Saturday, April 27, 2013

Black Canary/Oracle: Birds of Prey (June 1996)

Like every important thing ever, the Birds of Prey came out of the 1990s.  Long before the New 52, before the relaunch during the Brightest Day event, even before the critically acclaimed ongoing series, and definitely before the not-so-acclaimed TV series, the perfect pairing of Black Canary and the once-and-future Batgirl, Barbara Gordon, began in the one-shot Black Canary/Oracle: Birds of Prey.

The book came out in June of 1996 with a list price of $3.95 US dollars.  That's four cents less than a current issue of Batman, except Black Canary/Oracle: Birds of Prey came in at 54 story pages, nearly double the amount of a Caped Crusader comic today.  The story inside is officially titled "One Man's Hell", which seems like an interesting choice for a book starring two women.  It was written by Chuck Dixon with pencil art by Gary Frank and inks by John Dell.

The Story

"One Man's Hell" begins in the Republic of Rheelasia, which is not a real Asian country.  The president is announcing the opening of a factory over one of the nation's natural gas reserves.  With the flip of a switch, the poor, nonexistent country will power the homes of thousands of Rheelasians, thereby bringing them swiftly into the Twentieth century, and not a moment too soon in 1996.  When the president/generalissimo flips the switch, however, he triggers an explosion that levels the plant and kills five thousand people and injures twice that number.  Did he flip the wrong switch?  Perhaps not; most authorities are suspecting sabotage.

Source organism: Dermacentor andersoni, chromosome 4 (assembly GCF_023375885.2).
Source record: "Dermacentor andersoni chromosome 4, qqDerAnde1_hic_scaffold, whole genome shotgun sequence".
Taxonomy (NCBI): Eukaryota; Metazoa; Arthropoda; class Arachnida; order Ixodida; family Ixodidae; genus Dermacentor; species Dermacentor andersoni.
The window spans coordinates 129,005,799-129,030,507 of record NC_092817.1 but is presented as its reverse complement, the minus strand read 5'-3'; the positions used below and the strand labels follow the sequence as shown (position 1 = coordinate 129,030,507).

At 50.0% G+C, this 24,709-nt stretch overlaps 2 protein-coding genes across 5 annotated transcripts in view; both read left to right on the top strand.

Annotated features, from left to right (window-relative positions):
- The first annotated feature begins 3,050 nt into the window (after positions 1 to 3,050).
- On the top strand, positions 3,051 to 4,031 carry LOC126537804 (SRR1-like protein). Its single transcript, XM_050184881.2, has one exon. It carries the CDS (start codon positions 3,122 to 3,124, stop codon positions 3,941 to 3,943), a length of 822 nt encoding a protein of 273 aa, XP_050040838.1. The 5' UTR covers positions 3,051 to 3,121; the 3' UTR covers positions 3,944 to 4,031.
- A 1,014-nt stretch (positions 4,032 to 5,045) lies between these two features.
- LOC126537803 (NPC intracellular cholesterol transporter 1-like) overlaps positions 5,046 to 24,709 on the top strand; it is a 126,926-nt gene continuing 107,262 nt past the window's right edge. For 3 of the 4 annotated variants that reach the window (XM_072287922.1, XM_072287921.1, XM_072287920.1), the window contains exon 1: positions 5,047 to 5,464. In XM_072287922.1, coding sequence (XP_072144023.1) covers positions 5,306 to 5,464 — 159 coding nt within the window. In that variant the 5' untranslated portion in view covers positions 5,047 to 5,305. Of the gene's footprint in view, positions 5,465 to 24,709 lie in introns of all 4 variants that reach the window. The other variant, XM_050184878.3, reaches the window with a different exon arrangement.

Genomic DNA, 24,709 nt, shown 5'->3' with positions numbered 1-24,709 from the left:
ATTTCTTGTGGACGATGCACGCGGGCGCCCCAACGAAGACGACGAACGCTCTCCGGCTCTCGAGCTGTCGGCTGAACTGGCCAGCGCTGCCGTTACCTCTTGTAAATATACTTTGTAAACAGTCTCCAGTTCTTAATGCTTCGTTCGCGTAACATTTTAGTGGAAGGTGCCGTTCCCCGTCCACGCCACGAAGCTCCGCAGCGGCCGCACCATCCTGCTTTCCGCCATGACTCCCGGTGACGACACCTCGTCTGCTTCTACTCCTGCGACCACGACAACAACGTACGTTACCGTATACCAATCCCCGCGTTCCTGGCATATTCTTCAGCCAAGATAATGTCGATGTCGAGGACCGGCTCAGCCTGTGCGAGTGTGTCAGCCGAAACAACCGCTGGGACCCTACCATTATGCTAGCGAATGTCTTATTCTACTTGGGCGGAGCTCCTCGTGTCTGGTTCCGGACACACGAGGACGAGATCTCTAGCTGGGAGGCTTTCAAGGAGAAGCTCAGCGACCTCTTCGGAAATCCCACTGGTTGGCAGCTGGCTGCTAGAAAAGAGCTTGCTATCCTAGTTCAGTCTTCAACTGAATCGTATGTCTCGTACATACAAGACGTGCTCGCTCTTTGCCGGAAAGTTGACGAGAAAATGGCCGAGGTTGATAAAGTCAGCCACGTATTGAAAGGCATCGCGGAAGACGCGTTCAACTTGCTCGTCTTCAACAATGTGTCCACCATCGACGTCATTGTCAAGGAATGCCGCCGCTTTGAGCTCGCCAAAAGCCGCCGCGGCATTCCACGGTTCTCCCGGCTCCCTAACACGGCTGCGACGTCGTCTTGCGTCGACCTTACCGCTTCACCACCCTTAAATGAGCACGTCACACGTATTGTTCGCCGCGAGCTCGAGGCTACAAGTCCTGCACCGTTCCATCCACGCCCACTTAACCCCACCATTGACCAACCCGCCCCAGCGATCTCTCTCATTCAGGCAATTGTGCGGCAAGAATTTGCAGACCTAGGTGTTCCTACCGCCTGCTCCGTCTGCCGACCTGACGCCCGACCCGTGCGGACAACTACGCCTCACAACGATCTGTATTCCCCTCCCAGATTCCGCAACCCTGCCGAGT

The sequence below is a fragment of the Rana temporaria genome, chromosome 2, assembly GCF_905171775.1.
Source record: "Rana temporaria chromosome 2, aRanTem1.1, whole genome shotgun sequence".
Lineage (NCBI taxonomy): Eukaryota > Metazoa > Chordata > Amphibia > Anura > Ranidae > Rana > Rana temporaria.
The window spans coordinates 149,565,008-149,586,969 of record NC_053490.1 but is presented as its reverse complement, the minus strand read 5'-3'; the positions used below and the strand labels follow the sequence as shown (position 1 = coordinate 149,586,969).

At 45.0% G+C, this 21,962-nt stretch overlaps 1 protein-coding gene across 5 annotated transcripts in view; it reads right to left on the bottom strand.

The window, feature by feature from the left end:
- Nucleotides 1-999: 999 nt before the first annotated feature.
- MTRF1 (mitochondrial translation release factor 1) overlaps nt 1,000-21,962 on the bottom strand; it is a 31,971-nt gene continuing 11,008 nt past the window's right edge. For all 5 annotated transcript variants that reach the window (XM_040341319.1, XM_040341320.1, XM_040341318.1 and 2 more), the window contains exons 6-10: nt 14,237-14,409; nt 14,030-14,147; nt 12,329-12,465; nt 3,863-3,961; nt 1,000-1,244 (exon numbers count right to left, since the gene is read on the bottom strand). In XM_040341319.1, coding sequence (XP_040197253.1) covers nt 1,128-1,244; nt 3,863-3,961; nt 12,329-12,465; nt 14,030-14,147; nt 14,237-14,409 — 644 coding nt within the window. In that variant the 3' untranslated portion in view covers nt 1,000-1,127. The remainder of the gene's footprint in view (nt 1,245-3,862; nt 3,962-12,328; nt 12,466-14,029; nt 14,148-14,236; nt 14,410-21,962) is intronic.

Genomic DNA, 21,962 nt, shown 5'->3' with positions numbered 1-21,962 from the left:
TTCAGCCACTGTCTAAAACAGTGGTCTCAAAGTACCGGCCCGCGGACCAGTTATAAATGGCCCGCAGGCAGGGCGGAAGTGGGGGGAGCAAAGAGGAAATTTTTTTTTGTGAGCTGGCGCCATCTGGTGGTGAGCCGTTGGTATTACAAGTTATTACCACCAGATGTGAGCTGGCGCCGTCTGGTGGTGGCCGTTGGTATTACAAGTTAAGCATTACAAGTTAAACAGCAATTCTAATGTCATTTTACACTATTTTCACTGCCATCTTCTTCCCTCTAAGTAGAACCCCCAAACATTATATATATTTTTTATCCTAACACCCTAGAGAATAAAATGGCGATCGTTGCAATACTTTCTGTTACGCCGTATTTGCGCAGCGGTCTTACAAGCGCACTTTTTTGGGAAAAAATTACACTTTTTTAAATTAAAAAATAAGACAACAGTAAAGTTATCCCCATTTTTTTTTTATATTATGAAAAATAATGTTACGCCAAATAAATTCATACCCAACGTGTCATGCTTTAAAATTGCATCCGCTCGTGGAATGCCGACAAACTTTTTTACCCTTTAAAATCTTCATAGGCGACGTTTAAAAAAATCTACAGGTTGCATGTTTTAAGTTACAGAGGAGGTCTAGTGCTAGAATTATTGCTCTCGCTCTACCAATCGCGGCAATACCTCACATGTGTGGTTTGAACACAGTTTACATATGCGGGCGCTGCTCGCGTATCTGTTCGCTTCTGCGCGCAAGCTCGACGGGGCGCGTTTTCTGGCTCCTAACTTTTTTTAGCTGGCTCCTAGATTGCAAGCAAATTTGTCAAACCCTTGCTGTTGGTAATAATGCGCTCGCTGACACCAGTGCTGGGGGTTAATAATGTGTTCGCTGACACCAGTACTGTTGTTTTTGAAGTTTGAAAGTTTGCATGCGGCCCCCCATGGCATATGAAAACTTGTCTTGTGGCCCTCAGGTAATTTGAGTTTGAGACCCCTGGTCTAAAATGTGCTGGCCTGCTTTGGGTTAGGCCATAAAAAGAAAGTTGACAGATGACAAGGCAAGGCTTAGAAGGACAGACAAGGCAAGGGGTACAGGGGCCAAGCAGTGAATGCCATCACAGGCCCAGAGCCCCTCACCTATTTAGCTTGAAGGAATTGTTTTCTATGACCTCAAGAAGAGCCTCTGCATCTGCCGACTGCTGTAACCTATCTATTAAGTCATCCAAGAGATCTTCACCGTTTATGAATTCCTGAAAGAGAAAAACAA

Meanwhile, in Seattle, Dinah Laurel Lance is out for a pleasure drive when some ruffians attempt to steal her car.  It goes well for them.

Right off the bat, artist Gary Frank takes a more realistic and visually intriguing approach to Black Canary's wardrobe.  Her leather jacket has fringe tassels running down the back and the sleeves, and her boots have molded bird feathers.  The look could be silly, but Frank and Dell pull it off very well.  This type of costume works fantastically for a street-level bruiser version of Black Canary, a perfect compliment to Mike Grell's urban hunter Green Arrow.

After beating the crap out of the three carjackers, Black Canary confiscates their weapons and drives off.  At her nest, we discover that Dinah's life isn't in the best of shape.  Her floor is littered with unopened bills and her answering machine is crowded with angry notices from banks and creditors.  What's more, a page after fending off the carjackers, Dinah's ride is repossessed and towed away anyway.

But one of the messages on Dinah's machine is from the enigmatic information merchant of the costumed community: Oracle!

A world away, philanthropist Nick Devine is speaking at a technology symposium, promising to help develop third world countries.  From the sound of things, he raises funds from investors, then uses local resources to help bolster the industry and infrastructure of these poor nations.  Very saintly of him; no sign of anything duplicitous.  Then some people in the crowd start shouting that Devine is exploiting the third world countries for his own profit.  That's probably way off base.  There's no way this Nick Devine is up to anything untoward, and it's not suspicious at all that he defends himself against two armed assailants.

Well, for some reason, Oracle isn't too sure.  She's watching Devine's news conference while monitoring Dinah's travel from Seattle to Gotham City.  She provides Dinah with a new sports car and a plush hotel room.